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The shame of Minnesotans having to move to North Dakota

For the past few months I’ve been examining the upper Midwest state personal taxation policies and their possible effect on population movement. My original article “The great Minnesota exodus tax acts of 2013” available at indicates that North Dakota has no estate tax and that their individual income tax using an identical data example for all states was 73 percent lower than the Minnesota tax.

The next logical step was to check the out-migration population movement from Minnesota to its neighboring states. This had already been mostly done by the Center of the American Experiment in an April 2013 publication Minnesotans on the Move to Lower Tax States ( covering 20 states. I only had to go to the website to find the IRS AGI (adjusted gross income) tax data on their migration calculator for Minnesota-Wisconsin for the same 2005-10 period to match the Center’s study.

Carefully reviewing the data, I was stunned by what appeared. Minnesotans moving to North Dakota had the lowest average taxable income of the 21 states migrating populations. We Minnesotans pride ourselves that we’re above average. Yet, here we are at the bottom. What a shame.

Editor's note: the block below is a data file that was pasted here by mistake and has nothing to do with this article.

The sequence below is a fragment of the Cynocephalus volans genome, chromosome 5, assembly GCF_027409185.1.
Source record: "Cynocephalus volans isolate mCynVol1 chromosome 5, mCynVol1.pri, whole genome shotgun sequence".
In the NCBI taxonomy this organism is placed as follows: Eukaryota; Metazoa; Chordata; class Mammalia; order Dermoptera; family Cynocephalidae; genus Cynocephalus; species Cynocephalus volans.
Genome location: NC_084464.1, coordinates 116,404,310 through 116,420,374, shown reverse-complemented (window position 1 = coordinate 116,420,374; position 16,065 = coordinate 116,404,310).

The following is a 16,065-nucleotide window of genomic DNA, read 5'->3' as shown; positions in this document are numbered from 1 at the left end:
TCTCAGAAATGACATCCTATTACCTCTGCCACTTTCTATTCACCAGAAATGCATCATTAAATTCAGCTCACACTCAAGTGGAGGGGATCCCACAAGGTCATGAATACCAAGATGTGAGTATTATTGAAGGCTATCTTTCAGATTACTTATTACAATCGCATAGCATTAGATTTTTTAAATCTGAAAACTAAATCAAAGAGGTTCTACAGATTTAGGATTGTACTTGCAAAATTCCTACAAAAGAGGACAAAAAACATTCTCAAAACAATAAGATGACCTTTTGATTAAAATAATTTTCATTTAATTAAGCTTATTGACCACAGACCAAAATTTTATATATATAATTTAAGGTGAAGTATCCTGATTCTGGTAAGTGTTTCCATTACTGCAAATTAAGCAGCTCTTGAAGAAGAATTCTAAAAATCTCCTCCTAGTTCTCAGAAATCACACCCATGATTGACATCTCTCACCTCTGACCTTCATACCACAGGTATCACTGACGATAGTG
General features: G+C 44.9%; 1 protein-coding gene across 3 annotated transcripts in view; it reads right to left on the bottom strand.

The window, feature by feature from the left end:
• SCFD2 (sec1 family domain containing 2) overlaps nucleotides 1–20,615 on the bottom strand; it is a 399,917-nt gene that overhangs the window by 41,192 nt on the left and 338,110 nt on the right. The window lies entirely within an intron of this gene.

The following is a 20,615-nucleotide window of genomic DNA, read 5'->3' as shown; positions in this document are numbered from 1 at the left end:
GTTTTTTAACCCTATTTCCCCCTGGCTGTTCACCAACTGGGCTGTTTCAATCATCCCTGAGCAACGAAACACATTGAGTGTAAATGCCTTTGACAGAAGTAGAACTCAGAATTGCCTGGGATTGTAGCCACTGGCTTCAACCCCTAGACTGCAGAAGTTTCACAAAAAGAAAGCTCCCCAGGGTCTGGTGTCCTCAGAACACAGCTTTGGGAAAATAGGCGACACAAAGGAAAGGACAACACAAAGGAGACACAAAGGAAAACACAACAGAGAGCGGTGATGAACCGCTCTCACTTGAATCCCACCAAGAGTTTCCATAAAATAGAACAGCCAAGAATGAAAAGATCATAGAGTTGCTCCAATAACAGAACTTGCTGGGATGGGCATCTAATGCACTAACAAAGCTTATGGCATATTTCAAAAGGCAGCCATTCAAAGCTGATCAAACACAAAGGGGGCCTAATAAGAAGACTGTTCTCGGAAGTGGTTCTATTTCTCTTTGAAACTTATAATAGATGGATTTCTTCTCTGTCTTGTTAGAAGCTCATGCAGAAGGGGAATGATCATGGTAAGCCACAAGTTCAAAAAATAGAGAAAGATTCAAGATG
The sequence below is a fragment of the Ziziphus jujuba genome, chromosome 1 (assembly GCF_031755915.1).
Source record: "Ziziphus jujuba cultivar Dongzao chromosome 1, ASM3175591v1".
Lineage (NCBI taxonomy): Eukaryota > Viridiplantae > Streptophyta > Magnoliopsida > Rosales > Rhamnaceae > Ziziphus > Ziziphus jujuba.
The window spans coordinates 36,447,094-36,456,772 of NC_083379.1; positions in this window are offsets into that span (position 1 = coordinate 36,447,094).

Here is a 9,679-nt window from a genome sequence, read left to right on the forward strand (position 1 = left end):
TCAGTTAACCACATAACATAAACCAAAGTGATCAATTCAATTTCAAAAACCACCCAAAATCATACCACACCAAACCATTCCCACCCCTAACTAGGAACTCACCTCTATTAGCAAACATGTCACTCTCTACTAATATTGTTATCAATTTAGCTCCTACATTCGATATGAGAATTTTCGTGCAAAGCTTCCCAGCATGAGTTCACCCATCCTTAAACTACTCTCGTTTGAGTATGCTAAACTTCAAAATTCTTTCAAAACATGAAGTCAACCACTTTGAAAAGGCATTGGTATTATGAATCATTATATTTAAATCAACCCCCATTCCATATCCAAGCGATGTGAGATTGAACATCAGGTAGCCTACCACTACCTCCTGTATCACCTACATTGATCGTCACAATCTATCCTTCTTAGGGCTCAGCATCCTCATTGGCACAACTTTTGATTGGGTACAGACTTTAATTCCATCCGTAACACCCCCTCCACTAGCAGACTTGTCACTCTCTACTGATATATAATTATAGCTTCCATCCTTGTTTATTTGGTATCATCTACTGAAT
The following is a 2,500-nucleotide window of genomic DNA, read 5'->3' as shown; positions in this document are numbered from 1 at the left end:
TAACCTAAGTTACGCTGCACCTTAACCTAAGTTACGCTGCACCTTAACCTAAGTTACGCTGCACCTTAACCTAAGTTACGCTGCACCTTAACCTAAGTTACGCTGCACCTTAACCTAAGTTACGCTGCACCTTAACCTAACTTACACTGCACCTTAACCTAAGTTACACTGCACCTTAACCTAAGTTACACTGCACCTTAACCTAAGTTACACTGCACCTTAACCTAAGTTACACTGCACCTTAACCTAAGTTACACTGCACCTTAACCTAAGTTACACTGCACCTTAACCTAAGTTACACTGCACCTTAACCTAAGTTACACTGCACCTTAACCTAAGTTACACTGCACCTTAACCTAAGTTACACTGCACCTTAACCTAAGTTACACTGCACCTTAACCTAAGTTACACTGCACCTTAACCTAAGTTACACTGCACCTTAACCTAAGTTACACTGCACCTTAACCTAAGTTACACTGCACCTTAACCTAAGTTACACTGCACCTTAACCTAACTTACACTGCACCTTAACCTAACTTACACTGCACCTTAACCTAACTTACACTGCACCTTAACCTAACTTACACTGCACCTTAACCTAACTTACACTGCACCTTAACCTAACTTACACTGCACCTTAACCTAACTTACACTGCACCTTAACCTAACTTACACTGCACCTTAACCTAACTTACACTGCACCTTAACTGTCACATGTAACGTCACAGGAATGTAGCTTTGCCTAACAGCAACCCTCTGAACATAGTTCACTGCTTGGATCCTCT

Then I looked further and discovered that the Minnesotans whose average taxable income was three times that of those moving to North Dakota went to Florida. Whoa! What kind of income and wealth redistribution is this?

Add to this the complicating fact that nearly as many are coming back from North Dakota as were going. Is this a Minnesota idea of a migratory labor pool? What is wrong with the Minnesota economy that we do not provide decent-paying jobs for good people who will move to work? We, as a state, are blessed with the elements needed for an energetic, job- producing environment. Why isn’t our business and industry growing jobs?

One word. Incentives. Businesses need to be able to compete, thrive and make a profit. The business climate, the job climate is all about the political climate. A Legislature that looks at business as a piggy bank is not a job-producing Legislature. Business needs to be treated fairly and our actions must demonstrate that we are genuinely wanting to become a pro-growth state. Please let us create a state where we don’t pit one against another, where low earners can find better jobs and where those at the higher end don’t feel that they have little choice but to move out of state.

Bob Smith III

St.Paul, Minn.